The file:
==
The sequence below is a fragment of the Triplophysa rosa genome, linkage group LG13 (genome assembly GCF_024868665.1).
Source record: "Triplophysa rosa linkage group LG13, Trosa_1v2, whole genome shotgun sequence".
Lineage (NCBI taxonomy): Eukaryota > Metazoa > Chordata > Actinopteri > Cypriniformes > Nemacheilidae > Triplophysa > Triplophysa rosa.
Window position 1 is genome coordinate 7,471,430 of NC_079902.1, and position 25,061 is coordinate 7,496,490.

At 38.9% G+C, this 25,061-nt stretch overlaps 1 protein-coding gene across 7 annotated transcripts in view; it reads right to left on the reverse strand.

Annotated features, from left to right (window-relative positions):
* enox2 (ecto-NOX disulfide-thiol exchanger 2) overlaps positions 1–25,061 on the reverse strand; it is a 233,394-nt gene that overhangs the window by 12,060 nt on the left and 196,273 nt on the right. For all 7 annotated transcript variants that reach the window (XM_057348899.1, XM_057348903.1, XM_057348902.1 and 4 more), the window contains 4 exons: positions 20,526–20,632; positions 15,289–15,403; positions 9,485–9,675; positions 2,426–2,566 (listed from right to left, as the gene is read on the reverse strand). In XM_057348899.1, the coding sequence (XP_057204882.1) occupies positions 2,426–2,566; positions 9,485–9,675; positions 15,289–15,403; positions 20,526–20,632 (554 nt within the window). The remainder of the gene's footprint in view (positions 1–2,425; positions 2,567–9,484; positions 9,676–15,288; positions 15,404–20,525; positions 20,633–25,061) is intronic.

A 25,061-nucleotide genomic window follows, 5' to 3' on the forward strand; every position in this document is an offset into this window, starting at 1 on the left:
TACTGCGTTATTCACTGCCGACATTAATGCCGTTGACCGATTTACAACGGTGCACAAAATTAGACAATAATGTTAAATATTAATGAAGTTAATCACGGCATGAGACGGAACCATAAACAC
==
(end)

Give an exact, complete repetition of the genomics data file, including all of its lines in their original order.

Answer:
The sequence below is a fragment of the Triplophysa rosa genome, linkage group LG13 (genome assembly GCF_024868665.1).
Source record: "Triplophysa rosa linkage group LG13, Trosa_1v2, whole genome shotgun sequence".
Lineage (NCBI taxonomy): Eukaryota > Metazoa > Chordata > Actinopteri > Cypriniformes > Nemacheilidae > Triplophysa > Triplophysa rosa.
Window position 1 is genome coordinate 7,471,430 of NC_079902.1, and position 25,061 is coordinate 7,496,490.

At 38.9% G+C, this 25,061-nt stretch overlaps 1 protein-coding gene across 7 annotated transcripts in view; it reads right to left on the reverse strand.

Annotated features, from left to right (window-relative positions):
* enox2 (ecto-NOX disulfide-thiol exchanger 2) overlaps positions 1–25,061 on the reverse strand; it is a 233,394-nt gene that overhangs the window by 12,060 nt on the left and 196,273 nt on the right. For all 7 annotated transcript variants that reach the window (XM_057348899.1, XM_057348903.1, XM_057348902.1 and 4 more), the window contains 4 exons: positions 20,526–20,632; positions 15,289–15,403; positions 9,485–9,675; positions 2,426–2,566 (listed from right to left, as the gene is read on the reverse strand). In XM_057348899.1, the coding sequence (XP_057204882.1) occupies positions 2,426–2,566; positions 9,485–9,675; positions 15,289–15,403; positions 20,526–20,632 (554 nt within the window). The remainder of the gene's footprint in view (positions 1–2,425; positions 2,567–9,484; positions 9,676–15,288; positions 15,404–20,525; positions 20,633–25,061) is intronic.

A 25,061-nucleotide genomic window follows, 5' to 3' on the forward strand; every position in this document is an offset into this window, starting at 1 on the left:
TACTGCGTTATTCACTGCCGACATTAATGCCGTTGACCGATTTACAACGGTGCACAAAATTAGACAATAATGTTAAATATTAATGAAGTTAATCACGGCATGAGACGGAACCATAAACAC